The free dictionaries that come with the system are worth what you paid for them, but the actual dictionaries are not too expensive. I am beginning to find this tool indispensable. But, more important than the good dictionaries that are available for the system, and the flexibility of configuring it so they come up to your liking, the ability to customize this system is indispensable. For example I have one or two authors I'm working on whose vocabulary is so unique, that I'm developing my own concordance to their work, as a backbone to a multi-year translation project, using the Babylon Glossary Builder. Considering all of this, this product is indeed remarkable, and if I use it long enough it will become indispensable, especially for these very specialized projects.

Copyright © 2009 Rogier F. van Vlissingen. All rights reserved.

Saturday, February 28, 2009

Translation Software Revisited - Babylon

Some time ago I had some funny experiences with a translation bureau, who would not hire me as a translator, because I did not use all kinds of translation software tools, which I despise. But then they did hire me to revise a translation of one of their "qualified translators" which was a complete disaster. In fact I laughed so hard while doing it, that I suggested to them that the translator in question probably was a Turkish national who had taken some correspondence courses in English and Dutch, and who now figured they were a translator. Evidently not so. According to the company, said "qualified translator" was very qualified indeed, the person was a language professor of Dutch extraction at an American college, who also would use all the software tools the company required its translators to use. It ended up that I did it faster without the tools, than the original translator did in with the tools, and I made a lot fewer errors, not to mention that the errors could have been costly, since the project was a specification for an electrical installation.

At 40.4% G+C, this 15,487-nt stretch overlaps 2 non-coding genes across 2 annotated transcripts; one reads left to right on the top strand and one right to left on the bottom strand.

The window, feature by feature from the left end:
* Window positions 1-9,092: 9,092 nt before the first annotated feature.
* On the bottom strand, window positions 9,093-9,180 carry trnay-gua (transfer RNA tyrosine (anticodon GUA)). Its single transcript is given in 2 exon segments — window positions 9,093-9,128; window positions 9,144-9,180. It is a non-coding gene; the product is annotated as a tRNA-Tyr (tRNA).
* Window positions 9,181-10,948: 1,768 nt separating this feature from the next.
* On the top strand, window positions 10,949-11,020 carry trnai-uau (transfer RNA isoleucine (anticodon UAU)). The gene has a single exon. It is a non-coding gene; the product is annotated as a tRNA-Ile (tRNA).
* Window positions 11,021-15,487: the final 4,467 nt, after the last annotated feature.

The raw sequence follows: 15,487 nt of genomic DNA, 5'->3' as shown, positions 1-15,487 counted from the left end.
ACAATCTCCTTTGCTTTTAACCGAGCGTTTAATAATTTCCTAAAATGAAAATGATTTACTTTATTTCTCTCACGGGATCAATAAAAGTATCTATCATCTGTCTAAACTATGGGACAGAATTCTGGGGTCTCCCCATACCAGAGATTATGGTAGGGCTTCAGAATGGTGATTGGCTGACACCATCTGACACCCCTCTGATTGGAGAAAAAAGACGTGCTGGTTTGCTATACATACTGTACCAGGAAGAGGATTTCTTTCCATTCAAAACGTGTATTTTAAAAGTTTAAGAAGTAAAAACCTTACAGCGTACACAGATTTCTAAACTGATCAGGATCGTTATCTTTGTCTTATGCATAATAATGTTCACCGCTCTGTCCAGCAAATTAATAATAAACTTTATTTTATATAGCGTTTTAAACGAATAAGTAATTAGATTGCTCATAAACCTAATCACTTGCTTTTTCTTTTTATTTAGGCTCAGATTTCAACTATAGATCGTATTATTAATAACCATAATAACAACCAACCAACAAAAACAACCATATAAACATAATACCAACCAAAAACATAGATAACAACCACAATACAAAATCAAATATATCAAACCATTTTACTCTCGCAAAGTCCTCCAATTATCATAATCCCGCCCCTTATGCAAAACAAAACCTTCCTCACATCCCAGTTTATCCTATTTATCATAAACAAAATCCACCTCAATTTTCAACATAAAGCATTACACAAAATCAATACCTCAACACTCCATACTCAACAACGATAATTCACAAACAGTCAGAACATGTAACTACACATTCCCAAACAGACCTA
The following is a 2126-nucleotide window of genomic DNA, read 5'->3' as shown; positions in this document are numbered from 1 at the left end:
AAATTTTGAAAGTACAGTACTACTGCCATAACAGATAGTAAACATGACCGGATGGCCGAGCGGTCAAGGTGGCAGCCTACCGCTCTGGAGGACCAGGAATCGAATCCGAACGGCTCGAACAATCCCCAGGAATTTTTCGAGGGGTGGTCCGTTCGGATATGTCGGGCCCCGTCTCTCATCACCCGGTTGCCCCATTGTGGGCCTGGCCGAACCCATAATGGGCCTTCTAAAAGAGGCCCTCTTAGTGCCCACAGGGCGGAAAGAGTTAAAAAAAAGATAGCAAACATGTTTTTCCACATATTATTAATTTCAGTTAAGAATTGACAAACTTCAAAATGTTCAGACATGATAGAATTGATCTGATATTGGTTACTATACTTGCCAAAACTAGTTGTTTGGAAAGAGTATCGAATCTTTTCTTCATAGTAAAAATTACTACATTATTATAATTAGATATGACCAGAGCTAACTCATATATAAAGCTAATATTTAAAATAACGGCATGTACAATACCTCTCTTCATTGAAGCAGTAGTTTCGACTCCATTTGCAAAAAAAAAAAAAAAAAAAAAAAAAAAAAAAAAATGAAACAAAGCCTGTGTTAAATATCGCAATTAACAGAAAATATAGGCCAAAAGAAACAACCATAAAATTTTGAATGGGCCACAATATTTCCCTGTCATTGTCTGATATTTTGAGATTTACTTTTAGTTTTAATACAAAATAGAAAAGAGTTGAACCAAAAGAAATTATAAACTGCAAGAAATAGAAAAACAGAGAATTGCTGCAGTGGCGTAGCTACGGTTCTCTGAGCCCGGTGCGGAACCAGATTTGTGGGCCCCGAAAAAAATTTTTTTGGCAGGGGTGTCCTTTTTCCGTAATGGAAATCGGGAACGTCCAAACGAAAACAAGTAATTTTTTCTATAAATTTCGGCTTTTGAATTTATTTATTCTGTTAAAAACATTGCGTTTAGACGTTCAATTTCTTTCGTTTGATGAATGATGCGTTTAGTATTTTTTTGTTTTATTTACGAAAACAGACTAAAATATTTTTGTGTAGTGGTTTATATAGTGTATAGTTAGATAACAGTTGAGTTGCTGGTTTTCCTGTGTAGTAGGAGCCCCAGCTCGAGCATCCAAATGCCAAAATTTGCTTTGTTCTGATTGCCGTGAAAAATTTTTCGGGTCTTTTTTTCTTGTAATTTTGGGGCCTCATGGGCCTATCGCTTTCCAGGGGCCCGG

Thankfully for their customers, this particular company went out of business.

Most of the issues related to a problem we all see regularly day to day, when people who can't spell use a spelling checker, and they end up accepting homophone words in the wrong places, such as saying "then" for "than," etc.

At long last I've decided to test some of these tools anyway, in particular because I bumped into one company which seems to get it that they should focus on helping translators to do their job better, not replacing them. From a description their program sounded impressive, and they are offering me a chance to use their software as part of an ongoing evaluation. initiated a Translator Outreach Program emphasizing that no machine translation can be a substitute for the experienced human translator. It is Babylon’s aim to reposition its translation software among professional translators. Despite their slogan “translation @ a click”, aiming at Babylon’s general users and describing the ease of use of its software by simply clicking on a word to receive a translation, it is important for Babylon to recall the essence of its software: the fast and efficient look up in many dictionaries, which – as Babylon is convinced – also is of great benefit to professional translators. Babylon Ltd. Is inter alia provider of English Dutch translation and Dutch English translation solutions.

Translators that would like to join the Babylon Outreach Program for Translators can do so at: and will receive a free annual license of the Babylon software.

So, I'll start on this evaluation with all the skepticism I can muster, and then I will report back in this spot after I have some experience. Right now I'm at the end (ca. 7/8ths) of one 300,000 word project, and halfway through another 80,000 word project, during all of which I've probably consulted a dictionary 25 times, and asked a translation group on-line about 5 times for help with a difficult phrase. The rest has been subtleties requiring human interaction and careful weighing of very contextual stuff, as well as simply stupid mistakes in terms of employing English turns of phrase in Dutch, the kind of a mistake that software makes more likely, not less so.

One thing I've also learned the hard way from this project was that correcting a really bad translation, as I did on one book, is far worse than doing a fresh translation from scratch. This is why machine translations will cost you time, not save you time. However, if this tool can add convenience, great. Given the stats above it won't be about time savings, but the convenience could still be worth it.

Copyright © 2009 Rogier F. van Vlissingen. All rights reserved.